The terms “homicide” and “murder” are often used interchangeably, however, Wisconsin law distinguishes them. Murder is the taking of another person’s life during the commission of another felony crime, and homicide is the taking of another person’s life regardless of whether another crime is being committed.
Wisconsin law includes categorical definitions for intentional homicide, negligent homicide, reckless homicide, murder, and conspiracy, as well as other forms of homicide, such as homicide resulting from the negligent control of a vicious animal, or homicide by the use of a vehicle while intoxicated (often times referred to as vehicular homicide) or a firearm (such as a hunting death).
How We Help
The following sections discuss the various categories of homicide. If you have been charged with a homicide, your best course of action is to contact a criminal defense attorney immediately. You should not discuss the case with anyone – the police, investigators, or even family members or friends, as any statements you make can be used against you in court.
Even if you wish to answer questions from the police, you should only do so in consultation with an attorney. This is the case even if you have not been charged with a crime. If you are or may be a suspect, you have the right to remain silent.
If you’ve been charged with a homicide, or believe that you may be considered as a suspect in a homicide, please contact us immediately. We offer a free consultation so that we can learn about the facts and circumstances of the case. At this time we can also explain how we can represent you.
Wisconsin law defines intentional homicide as the taking of another person’s life with intent to take a life. Intentional homicide may be charged in the first degree or the second degree.
First Degree Intentional Homicide
Under Wisconsin laws, first degree intentional homicide is the taking of another person’s life with intent to take a life, or the taking of the life of an unborn child with intent to take that unborn child’s life. The victim who dies need not be the intended victim.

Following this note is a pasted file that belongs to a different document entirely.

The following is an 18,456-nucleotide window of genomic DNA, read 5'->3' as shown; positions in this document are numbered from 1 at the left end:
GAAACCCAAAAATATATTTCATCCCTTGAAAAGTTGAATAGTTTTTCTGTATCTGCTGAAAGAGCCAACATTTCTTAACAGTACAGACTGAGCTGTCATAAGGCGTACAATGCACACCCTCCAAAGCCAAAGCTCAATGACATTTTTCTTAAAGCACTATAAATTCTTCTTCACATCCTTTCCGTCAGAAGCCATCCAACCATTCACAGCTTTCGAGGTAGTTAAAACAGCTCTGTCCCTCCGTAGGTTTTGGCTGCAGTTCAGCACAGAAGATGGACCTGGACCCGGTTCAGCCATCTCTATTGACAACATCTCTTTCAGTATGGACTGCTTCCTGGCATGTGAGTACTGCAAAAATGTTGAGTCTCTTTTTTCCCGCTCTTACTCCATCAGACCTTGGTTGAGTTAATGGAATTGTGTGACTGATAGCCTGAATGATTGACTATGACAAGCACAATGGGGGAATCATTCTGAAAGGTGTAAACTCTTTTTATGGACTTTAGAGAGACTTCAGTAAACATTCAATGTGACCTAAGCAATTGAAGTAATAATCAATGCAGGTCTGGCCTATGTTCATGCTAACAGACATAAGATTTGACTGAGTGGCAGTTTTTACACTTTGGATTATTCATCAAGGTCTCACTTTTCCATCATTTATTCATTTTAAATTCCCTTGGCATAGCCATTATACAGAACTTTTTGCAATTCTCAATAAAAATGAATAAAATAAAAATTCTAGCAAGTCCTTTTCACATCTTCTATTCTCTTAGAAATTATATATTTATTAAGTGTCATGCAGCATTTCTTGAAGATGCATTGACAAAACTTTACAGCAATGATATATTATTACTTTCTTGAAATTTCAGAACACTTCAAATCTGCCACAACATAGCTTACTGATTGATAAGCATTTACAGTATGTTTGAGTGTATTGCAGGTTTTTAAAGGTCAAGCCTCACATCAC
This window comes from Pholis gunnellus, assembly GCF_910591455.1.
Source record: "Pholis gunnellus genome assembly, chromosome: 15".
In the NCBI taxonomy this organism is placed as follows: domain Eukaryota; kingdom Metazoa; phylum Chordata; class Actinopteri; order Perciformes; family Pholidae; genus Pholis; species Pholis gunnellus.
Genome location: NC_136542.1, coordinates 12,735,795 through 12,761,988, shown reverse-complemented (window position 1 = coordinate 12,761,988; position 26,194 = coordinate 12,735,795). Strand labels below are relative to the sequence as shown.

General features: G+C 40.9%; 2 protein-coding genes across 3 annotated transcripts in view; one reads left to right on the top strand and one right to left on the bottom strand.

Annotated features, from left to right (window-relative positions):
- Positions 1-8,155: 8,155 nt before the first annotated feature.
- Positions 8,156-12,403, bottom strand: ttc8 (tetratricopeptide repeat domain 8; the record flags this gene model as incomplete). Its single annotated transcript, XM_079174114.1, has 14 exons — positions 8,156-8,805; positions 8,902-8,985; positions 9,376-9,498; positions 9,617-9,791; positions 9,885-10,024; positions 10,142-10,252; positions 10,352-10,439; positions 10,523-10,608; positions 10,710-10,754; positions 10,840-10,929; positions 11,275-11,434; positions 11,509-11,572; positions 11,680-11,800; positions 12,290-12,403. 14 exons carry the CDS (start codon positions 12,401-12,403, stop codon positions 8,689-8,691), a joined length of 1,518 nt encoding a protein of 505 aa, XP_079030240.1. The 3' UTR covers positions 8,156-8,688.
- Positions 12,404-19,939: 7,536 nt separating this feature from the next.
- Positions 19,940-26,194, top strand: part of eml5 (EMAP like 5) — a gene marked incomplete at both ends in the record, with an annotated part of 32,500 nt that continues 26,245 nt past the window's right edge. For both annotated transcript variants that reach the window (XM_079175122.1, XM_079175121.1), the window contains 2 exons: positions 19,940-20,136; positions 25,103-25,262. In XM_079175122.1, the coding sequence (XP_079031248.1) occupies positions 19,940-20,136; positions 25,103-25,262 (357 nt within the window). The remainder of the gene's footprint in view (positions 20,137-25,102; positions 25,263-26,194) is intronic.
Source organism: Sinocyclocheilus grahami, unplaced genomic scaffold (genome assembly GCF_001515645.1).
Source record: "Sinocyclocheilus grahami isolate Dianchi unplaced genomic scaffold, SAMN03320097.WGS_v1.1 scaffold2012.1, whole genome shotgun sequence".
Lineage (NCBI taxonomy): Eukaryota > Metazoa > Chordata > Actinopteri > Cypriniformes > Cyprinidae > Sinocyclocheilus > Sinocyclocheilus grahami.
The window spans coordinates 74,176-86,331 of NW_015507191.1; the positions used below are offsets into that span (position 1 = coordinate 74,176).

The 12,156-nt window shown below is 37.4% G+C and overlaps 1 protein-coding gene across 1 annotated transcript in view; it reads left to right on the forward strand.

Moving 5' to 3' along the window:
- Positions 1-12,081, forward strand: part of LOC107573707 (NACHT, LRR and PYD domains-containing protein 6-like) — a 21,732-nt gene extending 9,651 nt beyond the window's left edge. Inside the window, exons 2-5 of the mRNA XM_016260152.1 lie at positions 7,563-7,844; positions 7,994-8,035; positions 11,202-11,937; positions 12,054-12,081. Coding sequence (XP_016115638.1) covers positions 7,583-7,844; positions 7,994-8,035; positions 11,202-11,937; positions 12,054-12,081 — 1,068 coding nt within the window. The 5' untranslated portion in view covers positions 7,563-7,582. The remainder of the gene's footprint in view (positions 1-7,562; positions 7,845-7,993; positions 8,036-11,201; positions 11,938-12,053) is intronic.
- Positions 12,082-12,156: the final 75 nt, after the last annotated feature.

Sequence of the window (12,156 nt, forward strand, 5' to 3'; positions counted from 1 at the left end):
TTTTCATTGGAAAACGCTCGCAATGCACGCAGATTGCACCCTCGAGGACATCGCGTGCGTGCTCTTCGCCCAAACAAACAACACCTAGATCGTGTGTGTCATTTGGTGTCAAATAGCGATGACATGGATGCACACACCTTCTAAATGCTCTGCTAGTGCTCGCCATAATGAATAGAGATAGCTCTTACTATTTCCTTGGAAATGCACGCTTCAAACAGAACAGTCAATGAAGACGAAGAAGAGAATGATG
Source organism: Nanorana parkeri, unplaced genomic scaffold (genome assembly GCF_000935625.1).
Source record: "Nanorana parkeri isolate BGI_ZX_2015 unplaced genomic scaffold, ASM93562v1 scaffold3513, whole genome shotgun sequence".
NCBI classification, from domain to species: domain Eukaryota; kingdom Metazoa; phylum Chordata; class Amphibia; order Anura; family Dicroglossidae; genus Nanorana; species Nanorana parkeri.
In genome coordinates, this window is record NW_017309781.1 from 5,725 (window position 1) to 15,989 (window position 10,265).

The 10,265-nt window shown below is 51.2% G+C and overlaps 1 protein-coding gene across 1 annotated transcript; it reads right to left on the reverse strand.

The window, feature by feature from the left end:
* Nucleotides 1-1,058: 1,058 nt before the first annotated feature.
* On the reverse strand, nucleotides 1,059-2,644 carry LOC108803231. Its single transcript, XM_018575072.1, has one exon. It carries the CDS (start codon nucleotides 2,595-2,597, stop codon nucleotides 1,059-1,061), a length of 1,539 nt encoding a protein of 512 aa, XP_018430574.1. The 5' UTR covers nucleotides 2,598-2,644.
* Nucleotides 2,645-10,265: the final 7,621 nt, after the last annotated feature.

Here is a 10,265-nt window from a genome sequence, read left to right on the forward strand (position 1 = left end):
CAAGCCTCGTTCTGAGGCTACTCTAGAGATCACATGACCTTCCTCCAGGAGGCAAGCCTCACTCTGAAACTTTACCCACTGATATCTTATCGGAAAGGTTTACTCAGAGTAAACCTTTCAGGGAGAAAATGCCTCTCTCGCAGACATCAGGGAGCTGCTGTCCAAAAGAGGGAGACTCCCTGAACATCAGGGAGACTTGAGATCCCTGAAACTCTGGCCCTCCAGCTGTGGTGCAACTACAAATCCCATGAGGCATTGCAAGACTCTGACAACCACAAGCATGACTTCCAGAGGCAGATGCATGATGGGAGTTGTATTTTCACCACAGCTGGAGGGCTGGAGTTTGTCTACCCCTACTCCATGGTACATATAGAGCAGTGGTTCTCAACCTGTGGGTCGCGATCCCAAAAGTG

As a result, if a person tries to shoot someone but misses and instead kills an innocent bystander, the shooter can be charged with first degree intentional homicide even though the person did not intend to harm the bystander.
First Degree Intentional Homicide Penalties
First degree intentional homicide is a class A felony punishable by a sentence of life in prison.
Mitigating Circumstances To First Degree Intentional Homicide
If mitigating circumstances existed at the time that the homicide occurred, the prosecution must disprove the mitigating circumstances. If the prosecution is unable to disprove mitigating circumstances, then the charge may be lessened to second degree intentional homicide.
Second Degree Intentional Homicide
Wisconsin law defines second degree intentional homicide as the intentional taking of another person’s life, or the life of an unborn child. As with first degree intentional homicide, the victim of the homicide need not be the intended victim.
Second Degree Intentional Homicide Penalties
Wisconsin law provides that any person found guilty (including those who plead guilty and no contest) may be charged with a class B felony punishable by up to 60 years in prison.
Wisconsin law does not provide the affirmative defense of mitigating circumstances to second degree intentional homicide.
Affirmative Defense Defined
An affirmative defense is a part of the defendant’s response to the court to answer to the charges that the prosecution alleges the defendant committed. Those defenses can contest the facts of the case against the defendant, assert that there were mitigating circumstances, or use other legal principles to explain the situation at the time of the alleged crime.
Mitigating Circumstances Defined
Mitigating circumstances refers to some outside influence that occurred at the time that the homicide was committed. Mitigating circumstances do not justify homicide; rather, they explain that there is a legal defense to the charge.
A successful affirmative defense of mitigating circumstances can result in reducing the charge against the defendant, and in some situations, can preclude prosecution for the crime, such as when a person kills another person as a means of defending himself or another person.
In Wisconsin, a person may claim an affirmative defense to first degree intentional homicide for adequate provocation, unnecessary defensive force, prevention of a felony, coercion or necessity, and acts under another statute or law of the state.
Some homicides are not a crime. For example, a person would most likely not be charged with criminal homicide if the situation at the time that the death occurred involved a car accident or a hunting accident. Additionally, a person who kills another person in order to defend himself or another person is unlikely to be charged with criminal homicide.
Not all non-criminal homicides are unintentional. In some situations, a homicide can occur that is both non-criminal and intentional, such as when a police officer kills an alleged assailant.
The term “capital crime” refers to a homicide. Capital punishment is a sentence to death, and is imposed in some states for capital crimes. Wisconsin has not legalized capital punishment. However, it has been now, and routinely is presented to the legislature for consideration.